Darryl Hickman, Jane Withers, Margaret O'Brien, and Dick Moore gathered together at the TCM set to discuss with Robert Osbourne their lives as children in film and the way their careers affected their later lives. Each are very different people with immensely diverse experiences and outlooks on their pasts. Hickman was a self-proclaimed character actor who never got to experience the secluded inner workings of the star system. Withers was a sweet and somewhat naive actress whose boisterous personality landed her bratty roles opposite Shirley Temple and other innocents. O'Brien was a dedicated actress whose enthusiasm and sweetness made her a poster-child of the second world war. Moore was an adorable little boy with large dark eyes who captured the hearts of a Depression weary audience.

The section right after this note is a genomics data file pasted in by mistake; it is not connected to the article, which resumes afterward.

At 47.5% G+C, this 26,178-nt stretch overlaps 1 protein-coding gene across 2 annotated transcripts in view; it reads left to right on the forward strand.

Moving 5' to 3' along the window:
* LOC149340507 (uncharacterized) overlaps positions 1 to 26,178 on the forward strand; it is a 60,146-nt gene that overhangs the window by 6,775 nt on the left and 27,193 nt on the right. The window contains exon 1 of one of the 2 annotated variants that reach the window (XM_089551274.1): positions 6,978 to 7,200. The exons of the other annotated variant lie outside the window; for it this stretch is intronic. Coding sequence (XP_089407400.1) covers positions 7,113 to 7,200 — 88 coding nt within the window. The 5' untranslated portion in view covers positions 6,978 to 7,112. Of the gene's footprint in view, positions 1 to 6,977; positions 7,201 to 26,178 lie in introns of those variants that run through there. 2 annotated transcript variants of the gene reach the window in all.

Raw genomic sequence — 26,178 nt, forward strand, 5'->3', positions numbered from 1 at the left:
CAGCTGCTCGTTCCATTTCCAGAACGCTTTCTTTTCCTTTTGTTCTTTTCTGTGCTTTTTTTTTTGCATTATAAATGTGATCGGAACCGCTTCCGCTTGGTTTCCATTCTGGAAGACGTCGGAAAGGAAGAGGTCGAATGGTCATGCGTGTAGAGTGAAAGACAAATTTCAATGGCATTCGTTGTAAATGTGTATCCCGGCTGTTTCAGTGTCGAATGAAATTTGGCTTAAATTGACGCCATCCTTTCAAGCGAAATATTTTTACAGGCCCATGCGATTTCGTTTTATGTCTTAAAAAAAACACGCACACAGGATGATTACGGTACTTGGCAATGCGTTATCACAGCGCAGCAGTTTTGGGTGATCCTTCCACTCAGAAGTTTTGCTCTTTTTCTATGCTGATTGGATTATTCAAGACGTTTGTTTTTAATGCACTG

There are so many subjects touched upon here and the information is so interesting that one wishes this program could go on forever. The four talk about the studio system, actors like Wallace Beery, Gene Tierney, Shirley Temple and each other, stage mothers, schooling, working after stardom, personal memories, current Hollywood, and their opinions on their own careers. Each have distinct personalities. Hickman is boisterous and a bit bitter about his past. Withers is child-like and grateful of her life and career. O'Brien is intelligent and sweet. Moore is precise and thoughtful, often taking breaks to listen to the others speak. Although one might be a bit disappointed that child stars like Mickey Rooney and Shirley Temple were not included, this group makes for an entertaining night with plenty of anecdotes that aren't already in print.
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